[Deathpenalty]death penalty news-----VER., ALA.
rhalperi at mail.smu.edu
Sat Jun 25 01:07:49 CDT 2005
VERMONT----federal death penalty trial
Jury convicts Fell in death-penalty trial
A Pennsylvania man was convicted Friday of kidnapping and killing a
Clarendon woman five years ago and now becomes the 1st person to face the
death penalty in Vermont in nearly 50 years.
Donald Fell was found guilty in less than 2 hours on all 4 counts against
him, which involved the kidnapping and carjacking that led to the death of
Terry King of Clarendon.
Jurors will begin hearing more evidence Tuesday in the penalty phase of
the trial and will decide whether Fell should be executed.
Fell showed no visible emotion as he stood and listened to the verdict.
Outside the courtroom, King's family said they expected the guilty
"It's what we've been waiting for for the last 4 years," said King's
sister, Barbara Tuttle of North Clarendon. "Now we hope they continue on
and decide to give him the death penalty."
Fell was convicted of carjacking with death resulting and kidnapping with
death resulting, both of which carry a potential death sentence. He also
was convicted of 2 less serious weapons charges.
The verdict came after Assistant U.S. Attorney William Darrow told jurors
in closing arguments that Fell made "cold-blooded, rational decisions" to
kidnap and kill King, a supermarket worker whom he and his late friend,
Robert Lee, carjacked as she arrived for work Nov. 27, 2000.
But Fell's attorney, while not arguing for his innocence, said Fell made
"a series of bad decisions that led to tragedy."
"This is not planning," attorney Alexander Bunin said.
Fell, 25, formerly of Wilkes-Barre, Pa., is accused of joining Lee in
carjacking King of Clarendon, taking her across the state line to New
York, and beating the 53-year-old woman to death as she prayed. Lee later
died in prison.
The case was tried in federal court because the alleged crimes crossed the
lines. Former Attorney General John Ashcroft rejected a plea deal that
would have given Fell life in prison.
Vermont does not have a state death penalty and has not executed anyone
since the 1950s.
Authorities said Fell and Lee killed Fell's mother, Debra Fell, and her
friend Charles Conway in November 2000 after a night of drinking and crack
smoking, then set off on the journey that ensnared King.
In a taped confession that Assistant U.S. Attorney William Darrow played
during his closing argument, Fell said, "I didn't want her in the car
Darrow argued that the suspects' drinking and drug use of the previous
night had worn off by the time King was killed in New York state. Fell, he
said, "was not drunk. He was not impaired. He was making cold-blooded,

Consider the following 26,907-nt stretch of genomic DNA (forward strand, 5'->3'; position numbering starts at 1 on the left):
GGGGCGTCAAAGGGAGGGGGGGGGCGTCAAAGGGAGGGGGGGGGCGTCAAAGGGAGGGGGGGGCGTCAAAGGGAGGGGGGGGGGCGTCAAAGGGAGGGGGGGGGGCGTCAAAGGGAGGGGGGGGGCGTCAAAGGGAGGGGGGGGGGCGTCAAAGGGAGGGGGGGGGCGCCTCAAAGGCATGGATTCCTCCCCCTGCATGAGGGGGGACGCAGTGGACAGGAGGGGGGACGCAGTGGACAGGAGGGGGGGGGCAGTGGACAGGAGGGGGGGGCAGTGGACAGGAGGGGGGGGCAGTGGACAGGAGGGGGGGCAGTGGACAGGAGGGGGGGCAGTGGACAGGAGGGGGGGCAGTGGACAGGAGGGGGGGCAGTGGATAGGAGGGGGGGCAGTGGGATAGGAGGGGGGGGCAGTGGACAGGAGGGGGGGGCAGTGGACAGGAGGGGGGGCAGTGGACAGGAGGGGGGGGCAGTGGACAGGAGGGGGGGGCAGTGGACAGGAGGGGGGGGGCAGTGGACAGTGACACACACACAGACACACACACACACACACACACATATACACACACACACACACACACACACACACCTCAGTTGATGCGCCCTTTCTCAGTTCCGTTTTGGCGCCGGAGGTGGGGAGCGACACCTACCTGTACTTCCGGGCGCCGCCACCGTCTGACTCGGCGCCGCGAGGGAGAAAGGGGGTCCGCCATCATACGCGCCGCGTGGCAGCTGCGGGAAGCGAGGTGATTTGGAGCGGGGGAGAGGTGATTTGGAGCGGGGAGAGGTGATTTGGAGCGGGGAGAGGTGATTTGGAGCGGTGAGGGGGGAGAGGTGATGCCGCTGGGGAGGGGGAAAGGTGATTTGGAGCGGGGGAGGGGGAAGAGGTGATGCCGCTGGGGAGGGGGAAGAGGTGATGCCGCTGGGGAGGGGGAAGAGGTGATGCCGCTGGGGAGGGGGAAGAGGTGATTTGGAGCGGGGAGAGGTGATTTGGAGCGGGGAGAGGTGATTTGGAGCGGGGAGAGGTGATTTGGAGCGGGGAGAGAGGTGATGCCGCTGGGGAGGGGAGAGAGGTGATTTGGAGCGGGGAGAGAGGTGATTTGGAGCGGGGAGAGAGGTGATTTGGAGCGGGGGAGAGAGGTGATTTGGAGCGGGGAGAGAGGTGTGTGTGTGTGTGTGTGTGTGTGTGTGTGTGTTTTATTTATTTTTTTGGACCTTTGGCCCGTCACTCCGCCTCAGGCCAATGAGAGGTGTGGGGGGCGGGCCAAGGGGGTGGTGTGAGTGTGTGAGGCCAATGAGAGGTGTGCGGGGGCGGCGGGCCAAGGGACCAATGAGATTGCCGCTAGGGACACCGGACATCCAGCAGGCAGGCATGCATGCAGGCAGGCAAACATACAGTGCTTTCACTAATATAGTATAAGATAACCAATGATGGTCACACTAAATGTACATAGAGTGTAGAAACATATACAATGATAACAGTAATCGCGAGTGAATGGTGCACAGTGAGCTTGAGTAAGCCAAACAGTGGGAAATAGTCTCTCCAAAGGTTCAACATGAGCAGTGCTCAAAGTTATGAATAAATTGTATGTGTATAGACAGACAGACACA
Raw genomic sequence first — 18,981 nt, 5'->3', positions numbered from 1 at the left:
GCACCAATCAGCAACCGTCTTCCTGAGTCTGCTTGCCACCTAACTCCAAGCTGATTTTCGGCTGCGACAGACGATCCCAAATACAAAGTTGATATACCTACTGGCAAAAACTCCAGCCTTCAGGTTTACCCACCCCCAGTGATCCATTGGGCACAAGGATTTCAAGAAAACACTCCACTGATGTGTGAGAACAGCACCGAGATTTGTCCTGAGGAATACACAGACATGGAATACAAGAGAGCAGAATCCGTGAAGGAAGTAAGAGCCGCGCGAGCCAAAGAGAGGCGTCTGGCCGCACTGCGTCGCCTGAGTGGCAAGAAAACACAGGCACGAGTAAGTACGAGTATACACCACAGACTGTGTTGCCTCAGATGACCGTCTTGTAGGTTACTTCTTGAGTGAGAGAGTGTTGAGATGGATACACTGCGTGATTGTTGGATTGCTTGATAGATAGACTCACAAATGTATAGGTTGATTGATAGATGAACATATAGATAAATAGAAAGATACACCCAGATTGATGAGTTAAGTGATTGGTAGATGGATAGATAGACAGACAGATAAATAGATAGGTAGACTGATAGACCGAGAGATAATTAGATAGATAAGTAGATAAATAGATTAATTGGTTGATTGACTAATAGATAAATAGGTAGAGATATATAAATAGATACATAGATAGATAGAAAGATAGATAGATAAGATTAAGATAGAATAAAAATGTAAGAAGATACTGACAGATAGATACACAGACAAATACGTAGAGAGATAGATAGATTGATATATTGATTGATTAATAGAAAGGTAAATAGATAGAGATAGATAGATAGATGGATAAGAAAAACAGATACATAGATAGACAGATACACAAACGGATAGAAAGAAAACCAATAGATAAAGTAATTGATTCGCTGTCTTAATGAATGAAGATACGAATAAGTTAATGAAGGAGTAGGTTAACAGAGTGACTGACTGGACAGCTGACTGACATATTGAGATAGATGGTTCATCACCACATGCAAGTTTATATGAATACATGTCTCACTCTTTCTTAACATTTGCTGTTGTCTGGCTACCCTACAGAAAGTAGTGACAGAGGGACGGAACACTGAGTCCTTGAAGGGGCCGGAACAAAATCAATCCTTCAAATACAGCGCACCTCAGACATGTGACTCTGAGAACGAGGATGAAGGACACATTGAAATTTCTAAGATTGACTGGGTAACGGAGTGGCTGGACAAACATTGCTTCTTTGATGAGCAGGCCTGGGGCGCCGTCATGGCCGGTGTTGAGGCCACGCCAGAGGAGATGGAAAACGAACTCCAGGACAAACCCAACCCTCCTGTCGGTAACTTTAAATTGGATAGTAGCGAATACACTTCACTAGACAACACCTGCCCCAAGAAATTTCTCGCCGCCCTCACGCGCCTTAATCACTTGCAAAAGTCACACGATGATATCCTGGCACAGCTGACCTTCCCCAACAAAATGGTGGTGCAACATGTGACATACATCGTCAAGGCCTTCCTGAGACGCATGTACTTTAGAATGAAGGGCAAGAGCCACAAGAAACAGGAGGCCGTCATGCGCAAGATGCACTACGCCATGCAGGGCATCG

"What Donald Fell did to Terry King was one of the most cruel and
remorseless crimes one can imagine," Darrow said.
But Bunin urged jurors to listen closely to the taped confession: "Are you
listening to a robot or are you listening to a scared 20-year-old?"
If Fell is found guilty, a penalty phase would follow.
As the prosecutor spoke, King's family members occasionally wiped their
eyes, and Fell lowered his head toward the defense table.
Depending on the outcome of the federal case, Fell still could face state
charges in the other 2 deaths.
Vermont has not executed a prisoner since 1954. Another defendant was
sentenced to death in 1957, but the sentence was later commuted.
(source: Associated Press)
Alabama court upholds death sentences in Shelby, Macon counties
A state appeals court upheld death sentences Friday for the killing of a
federal drug agent in Shelby County and the murder and robbery of a man
who attended a birthday party in Macon County.
The Alabama Court of Criminal Appeals rejected arguments from Eugene
Milton Clemons II that he is mentally retarded and shouldn't be executed
for the shooting death of federal Drug Enforcement Administration agent
Douglas Althouse. The agent was killed on May 28, 1992, during the theft
of his undercover car from a Shelby County convenience store.
The appeals court also ruled that Michael Irvin's capital murder
conviction and death sentence were appropriate for the robbery and
shooting death of Jackie Thompson in Macon County.
In Clemons' case, the Court of Criminal Appeals looked at his sentence in
2003, after the U.S. Supreme Court had ruled against executing the
mentally retarded. The appeals court told Shelby County Circuit Judge Al
Crowson to review whether Clemons was mentally retarded and should have
his sentence switched from death to life in prison without parole. The
judge, after reviewing mental evaluations and school records, decided
Clemons did not qualify as mentally retarded.
The appeals court agreed in a 5-0 decision Friday. The court also rejected
arguments from Clemons that there were numerous errors in his 1994 trial
for capital murder.
In Irvin's case, Thompson, a construction worker from Eclectic, attended a
birthday party for Irvin in Tuskegee on Nov. 12, 1997. The next day,
Thompson's burned auto was found in a rural part of Macon County, but
there was no sign of Thompson.
In 1999, Irvin was arrested for another killing and confessed to being
present when a companion shot and killed Thompson. Irvin admitted they
took $3,000 from Thompson's body, burned his car and dumped his body in
another part of the county. He led investigators to the remains.
In a 5-0 ruling, the Court of Criminal Appeals said the death sentence was
appropriate for the crime because 2/3 of the death sentences imposed in
Alabama are for robbery-homicide convictions.
(source: Associated Press)
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